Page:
v. Robinson, 34 Pa. 315; Township of North Whitehall v. Keller, 100 Pa. 105; Luzerne Ass'n v. Savings Bank, 142 Pa. 121) . . . ." In Starling, Exr. v. West Erie Avenue Building and Loan Association, 333 Pa. 124, 3 A.2d 387 (1939), it was claimed the attorney for appellee agreed that his client would pay the taxes on a certain piece of real property of which it was the foreclosing second mortgagee if the first mortgagee would refrain from bidding at the sheriff's sale, thus avoiding increased costs. No bid was made but the taxes were never paid. The defense was lack of authority to enter into the arrangement. In an assumpsit action the trial judge found for plaintiff but the court en banc entered judgment for the defendant n.o.v. This Court affirmed, saying at pages 126-27: "There is no contention that the attorney had express authority from his client to bind it to this agreement and appellee denies any such authority. We have only then to consider whether an attorney has either implied or apparent authority to so act. While the authority to conduct a transaction includes authority to do acts which are incidental to it, usually accompany it, or are reasonably necessary to its accomplishment (Restatement, Law of Agency, section 35), and while an attorney, by virtue of his office, may have broader powers than the ordinary agent to bind his clients by admissions and acts in the course of suit or in the management of the regular course of litigation [citations omitted], such apparent or implied authority does not extend to unauthorized acts which will result in the surrender of any substantial right of the client, or the imposition of new liabilities or burdens upon him [citations omitted]. He cannot, without express authority . . . settle litigation: McLaughlin v. Monaghan, 290 Pa. 74; Lipschutz v. Lipschutz, 124 Pa. Superior Ct. 380, 386. The necessity of special authority set forth in these cases, not only denies the existence of implied authority, but also of apparent authority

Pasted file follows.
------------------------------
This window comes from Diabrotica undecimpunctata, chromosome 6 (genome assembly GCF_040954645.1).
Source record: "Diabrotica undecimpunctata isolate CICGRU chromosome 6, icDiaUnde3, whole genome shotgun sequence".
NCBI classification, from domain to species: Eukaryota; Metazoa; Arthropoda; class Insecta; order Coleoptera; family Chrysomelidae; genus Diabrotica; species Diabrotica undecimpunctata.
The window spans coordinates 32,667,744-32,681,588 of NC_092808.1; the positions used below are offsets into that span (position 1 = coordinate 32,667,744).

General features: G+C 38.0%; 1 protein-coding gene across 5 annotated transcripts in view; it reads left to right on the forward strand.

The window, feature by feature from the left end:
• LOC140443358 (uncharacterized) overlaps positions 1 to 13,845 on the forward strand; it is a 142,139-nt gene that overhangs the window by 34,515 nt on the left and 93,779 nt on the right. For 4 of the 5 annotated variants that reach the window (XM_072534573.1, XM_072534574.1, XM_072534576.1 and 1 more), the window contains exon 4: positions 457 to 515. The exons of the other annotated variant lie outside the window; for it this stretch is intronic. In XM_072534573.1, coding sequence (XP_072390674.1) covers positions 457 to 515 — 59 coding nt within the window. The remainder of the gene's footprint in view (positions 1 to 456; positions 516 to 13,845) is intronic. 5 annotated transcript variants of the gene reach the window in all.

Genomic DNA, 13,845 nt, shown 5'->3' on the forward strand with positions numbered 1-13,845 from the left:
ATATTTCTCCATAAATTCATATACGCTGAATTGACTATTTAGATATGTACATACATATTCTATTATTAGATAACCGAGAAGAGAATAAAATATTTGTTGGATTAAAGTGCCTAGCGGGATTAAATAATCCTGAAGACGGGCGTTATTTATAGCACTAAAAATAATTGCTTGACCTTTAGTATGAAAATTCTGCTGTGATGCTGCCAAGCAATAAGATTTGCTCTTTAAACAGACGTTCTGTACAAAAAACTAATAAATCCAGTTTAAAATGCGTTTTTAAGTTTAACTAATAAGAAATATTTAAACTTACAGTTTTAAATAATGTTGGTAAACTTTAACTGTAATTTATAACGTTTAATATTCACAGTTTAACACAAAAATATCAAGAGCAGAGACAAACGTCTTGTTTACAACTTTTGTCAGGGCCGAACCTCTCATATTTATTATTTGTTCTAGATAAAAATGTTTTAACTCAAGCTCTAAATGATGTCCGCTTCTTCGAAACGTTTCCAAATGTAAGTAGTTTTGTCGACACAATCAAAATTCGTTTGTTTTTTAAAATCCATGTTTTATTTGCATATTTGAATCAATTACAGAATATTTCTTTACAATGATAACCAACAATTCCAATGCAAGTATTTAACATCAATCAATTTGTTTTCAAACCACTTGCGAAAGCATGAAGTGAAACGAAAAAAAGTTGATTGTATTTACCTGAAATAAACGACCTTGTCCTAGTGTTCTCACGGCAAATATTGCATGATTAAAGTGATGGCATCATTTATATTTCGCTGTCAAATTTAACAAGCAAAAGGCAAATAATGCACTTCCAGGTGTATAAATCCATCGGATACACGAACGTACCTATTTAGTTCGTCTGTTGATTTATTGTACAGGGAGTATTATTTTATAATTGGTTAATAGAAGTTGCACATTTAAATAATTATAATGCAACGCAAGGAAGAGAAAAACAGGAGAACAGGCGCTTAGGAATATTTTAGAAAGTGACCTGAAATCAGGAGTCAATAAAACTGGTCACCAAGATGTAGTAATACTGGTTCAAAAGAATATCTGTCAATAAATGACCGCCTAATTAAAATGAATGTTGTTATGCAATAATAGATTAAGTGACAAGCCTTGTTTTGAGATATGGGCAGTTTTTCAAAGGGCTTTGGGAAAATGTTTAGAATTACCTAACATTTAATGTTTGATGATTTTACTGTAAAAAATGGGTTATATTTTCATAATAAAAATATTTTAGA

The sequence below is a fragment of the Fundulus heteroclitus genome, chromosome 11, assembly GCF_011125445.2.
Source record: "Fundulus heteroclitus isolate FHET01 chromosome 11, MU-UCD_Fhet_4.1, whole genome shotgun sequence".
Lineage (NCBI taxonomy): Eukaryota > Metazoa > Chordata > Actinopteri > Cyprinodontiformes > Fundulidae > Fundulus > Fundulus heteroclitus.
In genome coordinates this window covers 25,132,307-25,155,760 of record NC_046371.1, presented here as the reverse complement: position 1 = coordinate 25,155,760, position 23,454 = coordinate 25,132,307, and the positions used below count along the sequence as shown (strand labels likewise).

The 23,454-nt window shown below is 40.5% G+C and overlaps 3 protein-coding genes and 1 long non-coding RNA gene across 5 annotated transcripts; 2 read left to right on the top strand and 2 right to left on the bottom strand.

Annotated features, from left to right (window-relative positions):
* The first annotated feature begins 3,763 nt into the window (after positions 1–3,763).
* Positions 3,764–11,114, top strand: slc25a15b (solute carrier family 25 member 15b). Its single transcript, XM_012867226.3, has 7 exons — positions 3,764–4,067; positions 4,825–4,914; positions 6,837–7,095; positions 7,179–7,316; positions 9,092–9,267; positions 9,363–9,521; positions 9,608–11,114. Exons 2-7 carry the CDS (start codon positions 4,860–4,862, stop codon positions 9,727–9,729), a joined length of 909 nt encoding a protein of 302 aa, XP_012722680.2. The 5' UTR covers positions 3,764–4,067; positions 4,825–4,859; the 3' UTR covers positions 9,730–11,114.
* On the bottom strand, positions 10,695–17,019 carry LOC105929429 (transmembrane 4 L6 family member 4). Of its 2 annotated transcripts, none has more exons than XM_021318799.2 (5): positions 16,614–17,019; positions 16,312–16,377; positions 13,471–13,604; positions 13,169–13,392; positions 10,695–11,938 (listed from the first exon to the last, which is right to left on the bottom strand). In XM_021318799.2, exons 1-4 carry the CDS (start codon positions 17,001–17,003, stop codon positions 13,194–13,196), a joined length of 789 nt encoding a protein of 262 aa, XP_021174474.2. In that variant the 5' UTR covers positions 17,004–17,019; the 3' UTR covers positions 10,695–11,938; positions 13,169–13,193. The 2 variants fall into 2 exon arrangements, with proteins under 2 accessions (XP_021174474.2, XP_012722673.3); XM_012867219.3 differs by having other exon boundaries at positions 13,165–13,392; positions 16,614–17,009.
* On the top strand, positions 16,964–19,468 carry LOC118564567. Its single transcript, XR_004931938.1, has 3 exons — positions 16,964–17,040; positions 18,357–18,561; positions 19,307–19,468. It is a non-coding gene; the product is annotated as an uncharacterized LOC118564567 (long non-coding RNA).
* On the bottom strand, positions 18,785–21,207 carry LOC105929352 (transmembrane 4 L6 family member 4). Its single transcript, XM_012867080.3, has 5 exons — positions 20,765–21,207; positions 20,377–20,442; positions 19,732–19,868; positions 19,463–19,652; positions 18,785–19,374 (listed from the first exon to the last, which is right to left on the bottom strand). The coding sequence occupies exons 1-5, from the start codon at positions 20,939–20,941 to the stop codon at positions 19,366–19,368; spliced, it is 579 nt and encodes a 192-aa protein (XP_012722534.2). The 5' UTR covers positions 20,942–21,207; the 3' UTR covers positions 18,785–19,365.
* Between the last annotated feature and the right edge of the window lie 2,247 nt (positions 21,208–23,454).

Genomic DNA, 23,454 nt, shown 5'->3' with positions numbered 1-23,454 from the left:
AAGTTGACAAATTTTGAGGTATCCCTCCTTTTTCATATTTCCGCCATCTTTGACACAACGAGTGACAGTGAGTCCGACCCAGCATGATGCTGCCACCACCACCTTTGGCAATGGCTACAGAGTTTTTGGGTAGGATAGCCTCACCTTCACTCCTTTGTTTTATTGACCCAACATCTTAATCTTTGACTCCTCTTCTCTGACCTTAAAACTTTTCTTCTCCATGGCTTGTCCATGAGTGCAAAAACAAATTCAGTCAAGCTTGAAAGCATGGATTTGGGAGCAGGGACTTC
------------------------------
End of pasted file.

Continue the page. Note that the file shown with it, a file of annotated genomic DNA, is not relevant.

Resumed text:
[ 450 Pa. Page 541]